Come to Mama. You'll have lots of company.

Mama Duck, the world's largest known rubber ducky, will be making its Philadelphia-area debut on the Delaware River as part of the Tall Ships Festival Thursday afternoon.

Weighing in at 11 tons and soaring 61 feet, the duck, which has drawn throngs around the globe, will be pulled by a tug for part of the 1 p.m. Parade of Sail, said organizer Craig Samborski of Minnesota-based Draw Events.

Then, for the rest of the festival, which ends Sunday, this mountain of yellow vinyl with the friendly countenance will reign over the Camden waterfront. It will rest atop a pontoon about 100 feet from land, in the august company of those majestic ships on both sides of the river. Get ready for the selfies.

"It's going to be fabulous," Samborski said. "It's a once-in-a-lifetime event in one of the most beautiful ports in the world."

He was talking about the festival as a whole. But if history holds true, the duck will be quite a draw.

Last August in Los Angeles, according to Samborski, at the Tall Ships Festival he was involved in organizing there, "the power of the duck" helped draw nearly 280,000 people, which in turn had a $10 million impact on the local economy.

Some of the ship people weren't too pleased with all the attention that was going to the duck, but then they saw that a lot of the people coming were staying to visit their ships, said the organizer.

"I think we introduced a lot of people to the tall-ships world," he said.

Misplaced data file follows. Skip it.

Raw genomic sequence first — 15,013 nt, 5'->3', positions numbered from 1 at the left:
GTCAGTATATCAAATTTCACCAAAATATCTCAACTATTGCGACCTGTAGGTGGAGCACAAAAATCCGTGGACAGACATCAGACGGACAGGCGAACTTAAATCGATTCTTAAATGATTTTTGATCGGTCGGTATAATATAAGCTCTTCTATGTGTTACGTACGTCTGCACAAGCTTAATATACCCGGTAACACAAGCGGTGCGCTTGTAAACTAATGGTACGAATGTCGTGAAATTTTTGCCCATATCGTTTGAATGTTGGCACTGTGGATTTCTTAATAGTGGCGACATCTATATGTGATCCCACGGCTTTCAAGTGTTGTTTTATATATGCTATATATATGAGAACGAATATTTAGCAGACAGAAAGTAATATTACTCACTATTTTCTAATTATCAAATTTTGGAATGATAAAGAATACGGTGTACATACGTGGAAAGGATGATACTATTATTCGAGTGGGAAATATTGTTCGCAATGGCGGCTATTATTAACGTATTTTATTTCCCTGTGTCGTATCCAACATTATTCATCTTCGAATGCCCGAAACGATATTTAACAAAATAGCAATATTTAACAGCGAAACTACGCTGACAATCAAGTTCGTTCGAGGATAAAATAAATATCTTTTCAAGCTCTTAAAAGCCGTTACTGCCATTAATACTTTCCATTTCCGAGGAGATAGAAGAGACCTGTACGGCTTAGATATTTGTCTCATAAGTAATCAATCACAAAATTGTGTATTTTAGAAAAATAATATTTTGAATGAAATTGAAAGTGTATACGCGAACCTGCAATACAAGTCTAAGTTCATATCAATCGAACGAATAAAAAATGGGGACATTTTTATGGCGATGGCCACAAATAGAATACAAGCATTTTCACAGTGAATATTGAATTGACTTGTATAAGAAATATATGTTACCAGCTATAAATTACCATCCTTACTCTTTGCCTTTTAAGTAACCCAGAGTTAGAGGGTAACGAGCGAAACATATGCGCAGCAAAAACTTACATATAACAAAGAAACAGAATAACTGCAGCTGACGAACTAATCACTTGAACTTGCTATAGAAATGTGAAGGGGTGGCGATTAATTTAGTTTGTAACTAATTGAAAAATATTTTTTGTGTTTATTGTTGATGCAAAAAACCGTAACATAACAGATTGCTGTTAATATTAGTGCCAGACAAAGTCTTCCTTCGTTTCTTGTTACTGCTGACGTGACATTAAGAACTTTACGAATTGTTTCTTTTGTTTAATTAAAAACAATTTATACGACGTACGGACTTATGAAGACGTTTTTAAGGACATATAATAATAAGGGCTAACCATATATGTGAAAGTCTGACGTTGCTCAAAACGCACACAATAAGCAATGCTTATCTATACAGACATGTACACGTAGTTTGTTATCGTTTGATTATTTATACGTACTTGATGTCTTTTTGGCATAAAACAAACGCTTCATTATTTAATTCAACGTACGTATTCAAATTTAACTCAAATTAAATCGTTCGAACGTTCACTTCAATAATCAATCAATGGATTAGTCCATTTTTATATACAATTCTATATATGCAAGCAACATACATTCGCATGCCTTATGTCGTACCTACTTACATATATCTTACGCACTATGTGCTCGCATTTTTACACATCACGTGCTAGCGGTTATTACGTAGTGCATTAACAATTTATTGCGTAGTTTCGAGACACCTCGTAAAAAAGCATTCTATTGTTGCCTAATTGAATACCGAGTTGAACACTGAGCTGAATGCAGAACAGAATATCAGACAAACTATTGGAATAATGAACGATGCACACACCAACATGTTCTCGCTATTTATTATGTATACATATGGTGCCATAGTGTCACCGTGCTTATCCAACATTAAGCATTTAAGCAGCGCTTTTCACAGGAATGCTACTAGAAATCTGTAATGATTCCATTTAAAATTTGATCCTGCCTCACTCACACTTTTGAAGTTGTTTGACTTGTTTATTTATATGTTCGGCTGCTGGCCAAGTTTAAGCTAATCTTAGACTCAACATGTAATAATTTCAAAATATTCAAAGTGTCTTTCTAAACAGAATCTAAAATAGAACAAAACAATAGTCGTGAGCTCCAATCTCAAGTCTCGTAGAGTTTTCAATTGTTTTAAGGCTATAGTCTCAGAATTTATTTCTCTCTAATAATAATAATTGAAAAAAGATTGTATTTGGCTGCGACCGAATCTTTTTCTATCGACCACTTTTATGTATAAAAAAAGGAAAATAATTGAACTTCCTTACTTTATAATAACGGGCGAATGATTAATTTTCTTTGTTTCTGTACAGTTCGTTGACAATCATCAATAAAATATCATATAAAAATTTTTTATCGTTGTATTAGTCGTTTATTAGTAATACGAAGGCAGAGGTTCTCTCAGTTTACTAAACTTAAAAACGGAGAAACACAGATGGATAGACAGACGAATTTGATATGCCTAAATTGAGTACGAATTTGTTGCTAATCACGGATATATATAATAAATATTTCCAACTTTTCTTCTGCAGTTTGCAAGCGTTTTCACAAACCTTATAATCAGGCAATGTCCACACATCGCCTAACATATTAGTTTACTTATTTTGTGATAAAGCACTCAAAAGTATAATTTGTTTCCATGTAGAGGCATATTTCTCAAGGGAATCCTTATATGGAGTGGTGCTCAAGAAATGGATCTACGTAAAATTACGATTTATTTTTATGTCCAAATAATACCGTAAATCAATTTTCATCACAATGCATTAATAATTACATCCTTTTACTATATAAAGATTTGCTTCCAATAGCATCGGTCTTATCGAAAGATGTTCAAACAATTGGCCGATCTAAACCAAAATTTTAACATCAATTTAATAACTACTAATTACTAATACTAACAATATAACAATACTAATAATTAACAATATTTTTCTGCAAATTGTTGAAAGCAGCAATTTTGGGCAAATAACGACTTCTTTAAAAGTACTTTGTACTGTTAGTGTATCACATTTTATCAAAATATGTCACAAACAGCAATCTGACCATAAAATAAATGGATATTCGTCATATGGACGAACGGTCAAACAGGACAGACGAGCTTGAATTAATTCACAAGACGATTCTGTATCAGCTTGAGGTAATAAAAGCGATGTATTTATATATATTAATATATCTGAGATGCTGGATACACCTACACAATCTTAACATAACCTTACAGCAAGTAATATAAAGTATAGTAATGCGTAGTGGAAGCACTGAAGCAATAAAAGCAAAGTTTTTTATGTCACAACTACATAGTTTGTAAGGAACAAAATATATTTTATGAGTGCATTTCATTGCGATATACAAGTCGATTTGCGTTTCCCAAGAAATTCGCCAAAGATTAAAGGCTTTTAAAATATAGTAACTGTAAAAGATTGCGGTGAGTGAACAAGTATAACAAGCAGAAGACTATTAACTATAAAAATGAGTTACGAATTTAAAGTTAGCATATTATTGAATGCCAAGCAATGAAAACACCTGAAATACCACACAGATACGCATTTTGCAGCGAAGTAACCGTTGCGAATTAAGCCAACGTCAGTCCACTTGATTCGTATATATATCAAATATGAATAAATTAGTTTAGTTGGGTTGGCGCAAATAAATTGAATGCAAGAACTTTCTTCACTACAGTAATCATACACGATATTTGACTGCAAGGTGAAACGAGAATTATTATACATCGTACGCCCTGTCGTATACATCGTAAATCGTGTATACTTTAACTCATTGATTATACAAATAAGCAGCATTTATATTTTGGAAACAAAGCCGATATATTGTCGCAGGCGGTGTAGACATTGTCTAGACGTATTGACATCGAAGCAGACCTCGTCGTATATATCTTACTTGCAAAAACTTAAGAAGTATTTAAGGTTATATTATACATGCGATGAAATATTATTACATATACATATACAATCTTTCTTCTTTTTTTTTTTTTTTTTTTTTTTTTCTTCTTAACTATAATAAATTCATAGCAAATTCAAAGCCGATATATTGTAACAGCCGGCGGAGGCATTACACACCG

The Dutch artist Florentijn Hofman created his first giant inflatable duck and displayed it in Amsterdam in 2007.

Since then, versions of his creation have been shown in far-flung ports of call, from Sao Paulo to Sydney. According to published reports, it prompted a rubber ducky craze in Hong Kong, where it drew throngs for over a month. When it deflated in Taiwan in harsh weather, media accounts say, there were calls for 10 seconds of silence.

In Pittsburgh, the city that gave the world Andy Warhol and yarn-bombed a bridge, as many as one million people came to see the visiting duck two years ago.

"The Rubber Duck knows no frontiers, it doesn't discriminate people and doesn't have a political connotation," Hofman wrote on his website.

But that doesn't mean all is ducky.

Hofman could not be reached for comment, but Samborski said the artist is claiming Samborski does not have the right to show the duck without paying more money.

The event organizer said Hofman was paid about $50,000 for plans to build a duck for the Los Angeles festival. Samborski, then working with a different company, said all Hofman provided was what he characterized as line drawings.

"Our duck had to be completely reengineered," he said.

Visitphilly.com, the city's visitor site, credits the duck to Hofman.

Whether the duck ends up being paddled into court remains to be seen. Barring new developments, however, it doesn't look as if the dispute is going to disrupt the enjoyment of those who will be smiling into their phone cameras with a massive yellow creature bobbing in the background.

Samborski has been playing it safe with what is being billed as the World's Largest Rubber Duck.

He refused to disclose where the duck is being stored except to say it was a "secure facility."

The duck will not be displayed until the Parade of Sail, say festival organizers. It will be inflated each morning and deflated each evening. During festival hours, two duck captains will keep an eye on it from rubber craft in the river, said Samborski. Meanwhile, Rocky, a 10-foot "baby" duck, has been making the rounds at different locations to call attention to the event.

And how did Camden get the big duck?

"It's one event. It's not two events," Samborski said. "We're balancing the various assets we have on both sides of the river."

Go, Mama.